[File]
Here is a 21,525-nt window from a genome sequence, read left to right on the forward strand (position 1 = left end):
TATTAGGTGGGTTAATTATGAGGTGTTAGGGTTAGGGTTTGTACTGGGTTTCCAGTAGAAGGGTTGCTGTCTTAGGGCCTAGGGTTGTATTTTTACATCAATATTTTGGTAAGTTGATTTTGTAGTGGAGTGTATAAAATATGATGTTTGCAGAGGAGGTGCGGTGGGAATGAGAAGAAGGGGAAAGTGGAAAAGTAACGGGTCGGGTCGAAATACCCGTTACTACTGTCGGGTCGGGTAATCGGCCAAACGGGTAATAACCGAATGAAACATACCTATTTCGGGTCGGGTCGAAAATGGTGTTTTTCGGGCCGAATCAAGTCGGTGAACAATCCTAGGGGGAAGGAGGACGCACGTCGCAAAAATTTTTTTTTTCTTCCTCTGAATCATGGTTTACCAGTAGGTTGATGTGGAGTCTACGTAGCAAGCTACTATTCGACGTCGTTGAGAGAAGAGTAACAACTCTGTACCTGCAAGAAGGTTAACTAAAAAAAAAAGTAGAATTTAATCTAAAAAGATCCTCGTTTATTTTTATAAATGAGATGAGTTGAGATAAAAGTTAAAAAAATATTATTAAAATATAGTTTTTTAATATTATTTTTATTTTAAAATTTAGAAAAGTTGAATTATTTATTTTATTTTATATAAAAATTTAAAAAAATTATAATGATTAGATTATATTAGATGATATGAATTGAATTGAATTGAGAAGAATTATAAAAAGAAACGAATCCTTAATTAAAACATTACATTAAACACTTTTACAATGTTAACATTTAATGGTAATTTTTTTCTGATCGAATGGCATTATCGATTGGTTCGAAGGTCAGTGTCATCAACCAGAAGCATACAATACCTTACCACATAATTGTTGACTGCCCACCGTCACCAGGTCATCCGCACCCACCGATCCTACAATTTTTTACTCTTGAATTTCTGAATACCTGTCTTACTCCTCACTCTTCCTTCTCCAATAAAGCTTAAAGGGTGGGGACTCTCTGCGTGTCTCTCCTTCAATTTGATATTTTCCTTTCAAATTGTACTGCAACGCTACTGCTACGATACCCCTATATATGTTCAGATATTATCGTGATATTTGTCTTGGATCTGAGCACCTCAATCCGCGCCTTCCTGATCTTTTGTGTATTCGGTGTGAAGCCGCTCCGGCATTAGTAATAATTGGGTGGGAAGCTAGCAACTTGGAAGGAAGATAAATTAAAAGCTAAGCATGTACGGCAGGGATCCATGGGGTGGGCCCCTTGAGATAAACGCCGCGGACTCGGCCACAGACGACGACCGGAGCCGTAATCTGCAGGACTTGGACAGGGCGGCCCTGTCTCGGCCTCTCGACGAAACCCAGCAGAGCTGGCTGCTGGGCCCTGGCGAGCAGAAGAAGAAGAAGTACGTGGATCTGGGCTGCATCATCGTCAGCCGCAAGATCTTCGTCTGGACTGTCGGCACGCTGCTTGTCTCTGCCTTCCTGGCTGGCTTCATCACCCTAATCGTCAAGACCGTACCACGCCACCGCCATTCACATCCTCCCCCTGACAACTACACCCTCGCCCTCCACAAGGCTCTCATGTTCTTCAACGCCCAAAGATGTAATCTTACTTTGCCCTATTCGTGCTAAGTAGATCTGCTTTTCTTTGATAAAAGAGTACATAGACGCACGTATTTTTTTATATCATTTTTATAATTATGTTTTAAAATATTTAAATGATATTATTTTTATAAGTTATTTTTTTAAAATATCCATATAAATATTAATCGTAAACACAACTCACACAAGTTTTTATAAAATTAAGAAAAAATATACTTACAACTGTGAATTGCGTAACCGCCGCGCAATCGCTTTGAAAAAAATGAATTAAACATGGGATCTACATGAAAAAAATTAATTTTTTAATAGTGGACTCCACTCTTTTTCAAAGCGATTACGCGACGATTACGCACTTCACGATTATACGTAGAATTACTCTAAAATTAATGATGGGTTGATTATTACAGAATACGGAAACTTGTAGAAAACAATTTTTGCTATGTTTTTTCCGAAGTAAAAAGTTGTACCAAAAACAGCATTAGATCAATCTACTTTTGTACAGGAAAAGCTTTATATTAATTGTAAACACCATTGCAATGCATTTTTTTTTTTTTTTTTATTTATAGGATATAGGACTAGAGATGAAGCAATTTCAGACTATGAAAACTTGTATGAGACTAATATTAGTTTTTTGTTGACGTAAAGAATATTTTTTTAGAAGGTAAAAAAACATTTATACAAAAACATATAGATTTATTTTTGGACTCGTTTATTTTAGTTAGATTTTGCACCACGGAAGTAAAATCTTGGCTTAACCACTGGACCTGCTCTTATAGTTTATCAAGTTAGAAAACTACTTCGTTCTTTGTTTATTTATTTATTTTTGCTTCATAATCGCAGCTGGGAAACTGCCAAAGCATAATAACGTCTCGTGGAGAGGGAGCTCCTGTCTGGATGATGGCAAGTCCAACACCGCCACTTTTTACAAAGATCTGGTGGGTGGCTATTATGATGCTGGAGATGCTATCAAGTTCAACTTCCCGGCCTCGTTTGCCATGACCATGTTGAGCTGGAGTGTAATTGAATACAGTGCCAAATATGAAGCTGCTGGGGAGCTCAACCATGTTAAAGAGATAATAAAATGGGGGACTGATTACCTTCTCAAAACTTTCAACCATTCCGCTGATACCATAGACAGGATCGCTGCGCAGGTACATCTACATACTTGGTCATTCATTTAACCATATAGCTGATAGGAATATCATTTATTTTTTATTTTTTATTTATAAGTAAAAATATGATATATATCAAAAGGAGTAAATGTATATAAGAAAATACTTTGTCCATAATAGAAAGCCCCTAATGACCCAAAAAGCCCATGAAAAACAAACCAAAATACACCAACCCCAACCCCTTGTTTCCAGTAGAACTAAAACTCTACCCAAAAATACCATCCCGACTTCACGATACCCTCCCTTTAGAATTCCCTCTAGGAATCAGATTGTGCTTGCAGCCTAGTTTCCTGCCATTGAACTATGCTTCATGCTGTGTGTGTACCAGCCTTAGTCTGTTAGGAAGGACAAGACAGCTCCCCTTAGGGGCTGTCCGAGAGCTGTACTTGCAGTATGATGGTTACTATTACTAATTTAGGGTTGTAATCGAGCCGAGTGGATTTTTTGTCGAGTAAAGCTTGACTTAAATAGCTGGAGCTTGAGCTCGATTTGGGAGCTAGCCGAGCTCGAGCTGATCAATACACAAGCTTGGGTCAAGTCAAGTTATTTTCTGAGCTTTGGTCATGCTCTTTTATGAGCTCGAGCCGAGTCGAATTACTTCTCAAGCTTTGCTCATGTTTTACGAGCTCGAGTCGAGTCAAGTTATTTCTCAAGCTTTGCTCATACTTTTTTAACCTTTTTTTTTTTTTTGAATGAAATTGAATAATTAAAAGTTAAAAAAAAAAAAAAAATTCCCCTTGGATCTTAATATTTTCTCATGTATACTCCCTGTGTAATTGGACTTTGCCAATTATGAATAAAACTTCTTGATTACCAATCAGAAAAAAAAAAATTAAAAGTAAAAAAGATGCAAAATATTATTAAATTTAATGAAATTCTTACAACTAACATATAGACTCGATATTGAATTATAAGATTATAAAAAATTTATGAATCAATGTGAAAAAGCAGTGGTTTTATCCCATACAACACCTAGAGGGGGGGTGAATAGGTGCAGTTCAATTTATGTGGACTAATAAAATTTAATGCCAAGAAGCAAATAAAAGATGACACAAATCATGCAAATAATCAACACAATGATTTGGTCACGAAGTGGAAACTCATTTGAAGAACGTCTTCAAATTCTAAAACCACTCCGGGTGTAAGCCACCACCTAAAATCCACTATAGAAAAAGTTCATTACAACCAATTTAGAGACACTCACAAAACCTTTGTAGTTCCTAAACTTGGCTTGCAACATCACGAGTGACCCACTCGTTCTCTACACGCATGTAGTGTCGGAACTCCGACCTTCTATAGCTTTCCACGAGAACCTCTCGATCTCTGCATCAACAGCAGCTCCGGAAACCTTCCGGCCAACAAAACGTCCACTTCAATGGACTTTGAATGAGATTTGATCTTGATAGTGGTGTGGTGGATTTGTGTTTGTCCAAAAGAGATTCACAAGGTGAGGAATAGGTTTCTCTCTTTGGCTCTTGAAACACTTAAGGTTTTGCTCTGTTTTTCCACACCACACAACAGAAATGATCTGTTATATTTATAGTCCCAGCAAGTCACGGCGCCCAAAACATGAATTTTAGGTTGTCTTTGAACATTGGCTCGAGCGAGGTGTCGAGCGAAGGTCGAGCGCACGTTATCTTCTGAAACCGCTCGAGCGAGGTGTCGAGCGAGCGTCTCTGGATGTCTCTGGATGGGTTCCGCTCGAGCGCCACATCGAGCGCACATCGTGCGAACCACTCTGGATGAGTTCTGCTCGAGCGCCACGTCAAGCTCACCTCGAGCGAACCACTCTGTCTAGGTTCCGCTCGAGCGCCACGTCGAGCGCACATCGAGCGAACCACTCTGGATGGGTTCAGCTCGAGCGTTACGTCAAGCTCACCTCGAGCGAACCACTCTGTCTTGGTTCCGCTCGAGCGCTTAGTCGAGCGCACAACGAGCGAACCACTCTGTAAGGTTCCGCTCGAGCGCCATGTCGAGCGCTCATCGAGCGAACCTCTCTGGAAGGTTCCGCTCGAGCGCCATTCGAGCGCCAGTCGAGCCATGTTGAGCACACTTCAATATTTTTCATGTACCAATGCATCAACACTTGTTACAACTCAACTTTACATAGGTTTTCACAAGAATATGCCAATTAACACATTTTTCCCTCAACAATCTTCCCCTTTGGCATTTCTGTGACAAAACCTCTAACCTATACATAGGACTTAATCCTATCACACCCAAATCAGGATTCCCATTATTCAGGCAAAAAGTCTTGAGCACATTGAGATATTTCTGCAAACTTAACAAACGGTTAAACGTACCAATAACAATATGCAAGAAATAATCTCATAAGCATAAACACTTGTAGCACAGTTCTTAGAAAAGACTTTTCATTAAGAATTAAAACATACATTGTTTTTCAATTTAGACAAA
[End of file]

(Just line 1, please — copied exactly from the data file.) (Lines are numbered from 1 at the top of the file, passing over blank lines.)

Here is a 21,525-nt window from a genome sequence, read left to right on the forward strand (position 1 = left end):